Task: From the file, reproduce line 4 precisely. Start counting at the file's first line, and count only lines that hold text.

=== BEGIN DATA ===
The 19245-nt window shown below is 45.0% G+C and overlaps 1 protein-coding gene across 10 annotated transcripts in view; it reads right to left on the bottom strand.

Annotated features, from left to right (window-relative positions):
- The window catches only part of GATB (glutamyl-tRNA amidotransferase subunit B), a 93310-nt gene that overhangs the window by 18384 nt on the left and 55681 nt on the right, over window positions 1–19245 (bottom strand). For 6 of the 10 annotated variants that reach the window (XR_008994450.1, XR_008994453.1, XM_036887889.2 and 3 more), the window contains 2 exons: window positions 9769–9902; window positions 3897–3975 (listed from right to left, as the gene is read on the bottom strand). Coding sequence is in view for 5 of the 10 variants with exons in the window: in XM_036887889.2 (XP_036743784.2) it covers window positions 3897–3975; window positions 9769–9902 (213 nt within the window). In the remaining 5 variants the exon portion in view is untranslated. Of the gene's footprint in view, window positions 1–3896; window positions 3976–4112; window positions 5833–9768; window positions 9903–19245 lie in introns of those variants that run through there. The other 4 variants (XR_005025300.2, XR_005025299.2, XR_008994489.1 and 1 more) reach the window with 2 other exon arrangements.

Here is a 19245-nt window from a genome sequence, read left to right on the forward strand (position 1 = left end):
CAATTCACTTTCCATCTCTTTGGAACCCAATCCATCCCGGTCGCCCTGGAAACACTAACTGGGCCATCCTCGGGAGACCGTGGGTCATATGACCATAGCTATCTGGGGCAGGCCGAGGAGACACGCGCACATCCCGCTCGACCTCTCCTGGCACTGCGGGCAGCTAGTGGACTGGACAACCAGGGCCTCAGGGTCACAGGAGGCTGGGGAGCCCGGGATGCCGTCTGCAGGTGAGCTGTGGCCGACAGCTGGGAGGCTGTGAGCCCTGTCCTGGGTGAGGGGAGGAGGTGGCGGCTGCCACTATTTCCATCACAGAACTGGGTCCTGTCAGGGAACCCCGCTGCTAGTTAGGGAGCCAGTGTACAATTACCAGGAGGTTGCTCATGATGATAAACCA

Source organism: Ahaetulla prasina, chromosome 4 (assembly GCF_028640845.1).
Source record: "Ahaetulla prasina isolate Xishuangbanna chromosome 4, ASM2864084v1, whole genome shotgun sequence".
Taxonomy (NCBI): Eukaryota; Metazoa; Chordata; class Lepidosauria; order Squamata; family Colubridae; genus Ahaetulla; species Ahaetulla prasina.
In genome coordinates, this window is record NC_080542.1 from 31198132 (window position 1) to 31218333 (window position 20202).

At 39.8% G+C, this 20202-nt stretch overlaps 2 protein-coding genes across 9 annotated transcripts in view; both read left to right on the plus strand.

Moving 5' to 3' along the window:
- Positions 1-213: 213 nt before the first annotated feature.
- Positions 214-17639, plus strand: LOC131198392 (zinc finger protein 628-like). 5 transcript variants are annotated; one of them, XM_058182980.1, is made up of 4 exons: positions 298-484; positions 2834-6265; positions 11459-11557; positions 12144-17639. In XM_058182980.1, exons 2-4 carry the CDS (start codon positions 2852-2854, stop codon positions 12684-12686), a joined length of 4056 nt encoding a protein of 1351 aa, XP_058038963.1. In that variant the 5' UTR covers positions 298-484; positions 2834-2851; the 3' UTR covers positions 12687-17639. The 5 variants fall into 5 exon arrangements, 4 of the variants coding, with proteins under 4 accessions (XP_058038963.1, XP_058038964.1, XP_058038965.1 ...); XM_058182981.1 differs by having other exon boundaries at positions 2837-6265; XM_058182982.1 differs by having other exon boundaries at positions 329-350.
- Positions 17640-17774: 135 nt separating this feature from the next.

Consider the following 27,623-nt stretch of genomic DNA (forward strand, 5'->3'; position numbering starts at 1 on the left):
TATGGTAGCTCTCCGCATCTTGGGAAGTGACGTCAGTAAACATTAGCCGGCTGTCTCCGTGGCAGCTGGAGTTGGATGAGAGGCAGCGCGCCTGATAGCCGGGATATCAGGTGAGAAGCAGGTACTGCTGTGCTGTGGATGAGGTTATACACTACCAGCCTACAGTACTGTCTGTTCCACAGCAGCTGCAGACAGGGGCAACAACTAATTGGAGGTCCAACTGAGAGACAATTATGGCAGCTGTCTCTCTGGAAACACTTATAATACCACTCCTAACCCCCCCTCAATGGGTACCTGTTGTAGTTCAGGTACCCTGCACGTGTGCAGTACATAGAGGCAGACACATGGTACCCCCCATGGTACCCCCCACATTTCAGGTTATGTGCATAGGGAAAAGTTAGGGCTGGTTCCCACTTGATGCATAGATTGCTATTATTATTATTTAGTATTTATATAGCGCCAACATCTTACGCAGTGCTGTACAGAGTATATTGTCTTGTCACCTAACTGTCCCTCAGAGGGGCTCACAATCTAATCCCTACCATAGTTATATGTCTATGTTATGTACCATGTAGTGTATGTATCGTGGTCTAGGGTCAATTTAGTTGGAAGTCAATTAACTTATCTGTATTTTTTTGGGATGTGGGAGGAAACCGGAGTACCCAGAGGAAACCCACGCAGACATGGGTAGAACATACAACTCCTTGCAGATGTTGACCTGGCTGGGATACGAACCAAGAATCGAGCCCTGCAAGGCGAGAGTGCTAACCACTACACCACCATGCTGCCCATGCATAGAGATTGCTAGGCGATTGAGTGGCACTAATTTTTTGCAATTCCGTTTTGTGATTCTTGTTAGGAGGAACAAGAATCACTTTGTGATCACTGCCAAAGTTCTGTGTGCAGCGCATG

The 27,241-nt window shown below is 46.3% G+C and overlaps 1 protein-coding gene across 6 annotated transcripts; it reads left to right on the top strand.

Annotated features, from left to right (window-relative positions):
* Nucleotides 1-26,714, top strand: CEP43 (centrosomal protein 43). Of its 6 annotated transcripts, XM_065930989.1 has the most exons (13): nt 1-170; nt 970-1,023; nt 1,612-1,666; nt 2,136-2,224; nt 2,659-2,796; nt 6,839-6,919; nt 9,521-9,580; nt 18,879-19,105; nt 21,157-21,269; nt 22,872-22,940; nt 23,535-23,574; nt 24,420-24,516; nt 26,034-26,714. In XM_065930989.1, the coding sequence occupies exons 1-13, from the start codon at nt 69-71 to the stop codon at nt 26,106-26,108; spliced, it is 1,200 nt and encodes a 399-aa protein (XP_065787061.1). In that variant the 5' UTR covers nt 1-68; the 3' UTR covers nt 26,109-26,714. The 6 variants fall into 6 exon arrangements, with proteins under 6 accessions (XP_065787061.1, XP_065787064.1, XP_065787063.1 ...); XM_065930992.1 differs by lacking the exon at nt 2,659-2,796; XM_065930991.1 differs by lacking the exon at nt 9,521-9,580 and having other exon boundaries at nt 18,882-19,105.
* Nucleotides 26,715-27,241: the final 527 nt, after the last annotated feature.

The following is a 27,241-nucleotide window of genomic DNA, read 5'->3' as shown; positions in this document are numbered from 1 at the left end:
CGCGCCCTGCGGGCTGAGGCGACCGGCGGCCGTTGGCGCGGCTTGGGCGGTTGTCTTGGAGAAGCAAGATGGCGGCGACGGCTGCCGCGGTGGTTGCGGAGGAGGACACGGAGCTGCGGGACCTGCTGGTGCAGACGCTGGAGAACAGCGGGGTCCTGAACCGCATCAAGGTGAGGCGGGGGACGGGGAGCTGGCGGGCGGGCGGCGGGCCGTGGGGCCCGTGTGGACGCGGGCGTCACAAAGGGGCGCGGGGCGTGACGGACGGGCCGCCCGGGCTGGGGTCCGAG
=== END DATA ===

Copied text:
Here is a 19245-nt window from a genome sequence, read left to right on the forward strand (position 1 = left end):